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Re: Viva Neornithine Birds!

----- Original Message ----- From: "john bois" <jbois@verizon.net>
Sent: Monday, February 12, 2007 1:49 PM

With only one bird species surviving we _cannot_ invoke
pre-boundary competition/predation.  With more--and all
of them neornithines--this possibility remains open.

Well, with one, we could still invoke that. It would just become less probable.

The extinctions may have been less severe in areas
that neornithines were dominant.

Possible, though improbable. Anyone willing to finance me a really large-style expedition to Antarctica?

> How similar are they really?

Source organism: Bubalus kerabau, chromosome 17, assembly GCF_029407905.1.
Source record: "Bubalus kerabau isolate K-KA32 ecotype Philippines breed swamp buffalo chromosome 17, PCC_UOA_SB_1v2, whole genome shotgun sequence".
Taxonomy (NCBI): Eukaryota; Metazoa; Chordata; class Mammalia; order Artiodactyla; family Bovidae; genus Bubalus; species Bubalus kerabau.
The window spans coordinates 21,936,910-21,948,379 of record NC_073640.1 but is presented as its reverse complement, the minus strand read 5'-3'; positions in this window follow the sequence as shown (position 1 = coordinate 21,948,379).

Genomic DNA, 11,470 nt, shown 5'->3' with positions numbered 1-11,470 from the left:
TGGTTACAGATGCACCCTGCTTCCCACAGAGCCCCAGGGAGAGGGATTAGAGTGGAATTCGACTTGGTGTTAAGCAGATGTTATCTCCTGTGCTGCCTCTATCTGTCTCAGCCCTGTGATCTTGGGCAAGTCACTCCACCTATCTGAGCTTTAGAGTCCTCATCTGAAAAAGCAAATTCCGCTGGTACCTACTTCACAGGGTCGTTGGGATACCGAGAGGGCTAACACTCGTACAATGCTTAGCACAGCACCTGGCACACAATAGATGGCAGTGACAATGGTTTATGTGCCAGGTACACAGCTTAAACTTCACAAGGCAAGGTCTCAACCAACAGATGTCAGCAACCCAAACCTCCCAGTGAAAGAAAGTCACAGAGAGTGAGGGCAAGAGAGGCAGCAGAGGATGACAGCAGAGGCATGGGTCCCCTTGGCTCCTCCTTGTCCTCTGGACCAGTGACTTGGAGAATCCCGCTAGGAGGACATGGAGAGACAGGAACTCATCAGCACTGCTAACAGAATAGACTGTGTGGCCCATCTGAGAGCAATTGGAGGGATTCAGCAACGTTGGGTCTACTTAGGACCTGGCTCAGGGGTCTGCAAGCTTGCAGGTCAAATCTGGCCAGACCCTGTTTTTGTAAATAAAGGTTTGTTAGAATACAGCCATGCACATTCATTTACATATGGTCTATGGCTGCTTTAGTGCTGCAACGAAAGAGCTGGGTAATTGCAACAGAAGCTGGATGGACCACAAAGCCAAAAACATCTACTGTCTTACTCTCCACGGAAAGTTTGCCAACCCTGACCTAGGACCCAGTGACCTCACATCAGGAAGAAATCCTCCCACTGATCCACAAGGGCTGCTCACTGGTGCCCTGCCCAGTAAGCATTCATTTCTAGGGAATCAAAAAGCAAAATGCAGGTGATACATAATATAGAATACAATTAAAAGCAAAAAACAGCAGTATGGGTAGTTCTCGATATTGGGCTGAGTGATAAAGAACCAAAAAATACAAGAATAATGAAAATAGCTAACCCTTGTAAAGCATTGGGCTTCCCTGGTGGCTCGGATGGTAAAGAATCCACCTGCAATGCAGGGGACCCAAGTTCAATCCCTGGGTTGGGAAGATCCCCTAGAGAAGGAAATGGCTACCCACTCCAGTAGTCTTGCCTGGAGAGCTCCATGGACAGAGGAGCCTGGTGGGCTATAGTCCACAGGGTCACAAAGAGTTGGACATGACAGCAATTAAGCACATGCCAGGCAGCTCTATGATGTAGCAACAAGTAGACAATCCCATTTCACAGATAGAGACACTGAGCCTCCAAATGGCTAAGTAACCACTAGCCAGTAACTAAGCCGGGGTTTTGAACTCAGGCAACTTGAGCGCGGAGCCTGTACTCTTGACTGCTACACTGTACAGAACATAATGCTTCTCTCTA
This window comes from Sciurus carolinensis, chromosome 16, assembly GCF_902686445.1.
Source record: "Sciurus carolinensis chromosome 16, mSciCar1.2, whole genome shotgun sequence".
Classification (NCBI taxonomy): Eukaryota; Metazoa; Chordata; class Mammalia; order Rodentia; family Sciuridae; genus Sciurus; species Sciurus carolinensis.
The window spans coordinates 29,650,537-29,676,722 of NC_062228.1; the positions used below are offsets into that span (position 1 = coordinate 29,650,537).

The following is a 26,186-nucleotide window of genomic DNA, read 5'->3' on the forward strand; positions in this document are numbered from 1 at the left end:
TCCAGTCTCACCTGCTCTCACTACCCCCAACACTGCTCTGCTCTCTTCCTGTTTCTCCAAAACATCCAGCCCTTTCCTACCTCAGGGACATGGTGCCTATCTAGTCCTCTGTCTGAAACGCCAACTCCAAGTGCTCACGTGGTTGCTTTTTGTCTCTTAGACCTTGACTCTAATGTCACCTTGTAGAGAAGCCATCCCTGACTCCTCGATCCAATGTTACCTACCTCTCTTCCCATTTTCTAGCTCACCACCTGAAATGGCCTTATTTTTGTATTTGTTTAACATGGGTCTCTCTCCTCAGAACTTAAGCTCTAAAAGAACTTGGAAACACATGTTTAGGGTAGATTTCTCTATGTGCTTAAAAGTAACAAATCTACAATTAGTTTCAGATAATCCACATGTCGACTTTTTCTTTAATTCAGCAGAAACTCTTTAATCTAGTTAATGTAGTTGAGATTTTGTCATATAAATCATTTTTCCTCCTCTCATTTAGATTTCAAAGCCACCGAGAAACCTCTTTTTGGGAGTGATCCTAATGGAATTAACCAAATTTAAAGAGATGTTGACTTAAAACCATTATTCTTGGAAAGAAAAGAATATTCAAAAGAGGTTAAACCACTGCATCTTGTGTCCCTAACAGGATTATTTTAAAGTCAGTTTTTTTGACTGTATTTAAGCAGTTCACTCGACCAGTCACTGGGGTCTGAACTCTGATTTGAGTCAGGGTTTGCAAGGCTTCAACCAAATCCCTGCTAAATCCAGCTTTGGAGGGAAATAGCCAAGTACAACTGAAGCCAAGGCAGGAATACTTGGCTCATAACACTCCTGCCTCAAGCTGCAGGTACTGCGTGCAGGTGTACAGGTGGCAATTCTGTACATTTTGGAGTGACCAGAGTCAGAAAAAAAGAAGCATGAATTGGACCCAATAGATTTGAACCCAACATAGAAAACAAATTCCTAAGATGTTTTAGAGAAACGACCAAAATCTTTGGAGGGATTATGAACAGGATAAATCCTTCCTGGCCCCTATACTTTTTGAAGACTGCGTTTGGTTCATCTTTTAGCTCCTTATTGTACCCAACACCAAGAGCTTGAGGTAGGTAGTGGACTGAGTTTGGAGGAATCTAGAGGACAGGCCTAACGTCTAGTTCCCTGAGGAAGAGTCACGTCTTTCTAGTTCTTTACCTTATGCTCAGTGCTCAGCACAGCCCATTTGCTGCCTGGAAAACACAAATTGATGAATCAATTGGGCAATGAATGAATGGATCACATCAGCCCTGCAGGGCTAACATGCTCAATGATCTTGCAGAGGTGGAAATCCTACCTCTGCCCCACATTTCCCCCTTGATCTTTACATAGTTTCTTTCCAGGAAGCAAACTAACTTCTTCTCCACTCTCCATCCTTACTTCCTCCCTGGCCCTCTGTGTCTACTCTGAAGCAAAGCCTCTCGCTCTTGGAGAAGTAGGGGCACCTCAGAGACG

Great question. Wish I knew.

Well. Apart from molecular divergence dates, there's no evidence yet for Mesozoic arboreal neornithines, is there? If it stays that way, we have a starting point (and only need to explain *Lectavis* and *Yungavolucris* away anymore...).

How similar were _non-avian_ dinosaurs to
each other?  Similar enough, apparently.

Well, too big to hide, ultimately dependent on green plant parts...

BTW, do you know of a reference that compares likely
functionality of the respective clades?

No, and I don't think any exists. The enantiornithine fossil record is still very, very, very, very bad.

If we don't count *Rahonavis*, the alvarezsaurs, and the almost undescribed *Yandangornis*, aren't *Patagopteryx* and *Vegavis* the only halfway complete bird skeletons from the Late Cretaceous? Is there a reasonably complete *Gobipteryx*?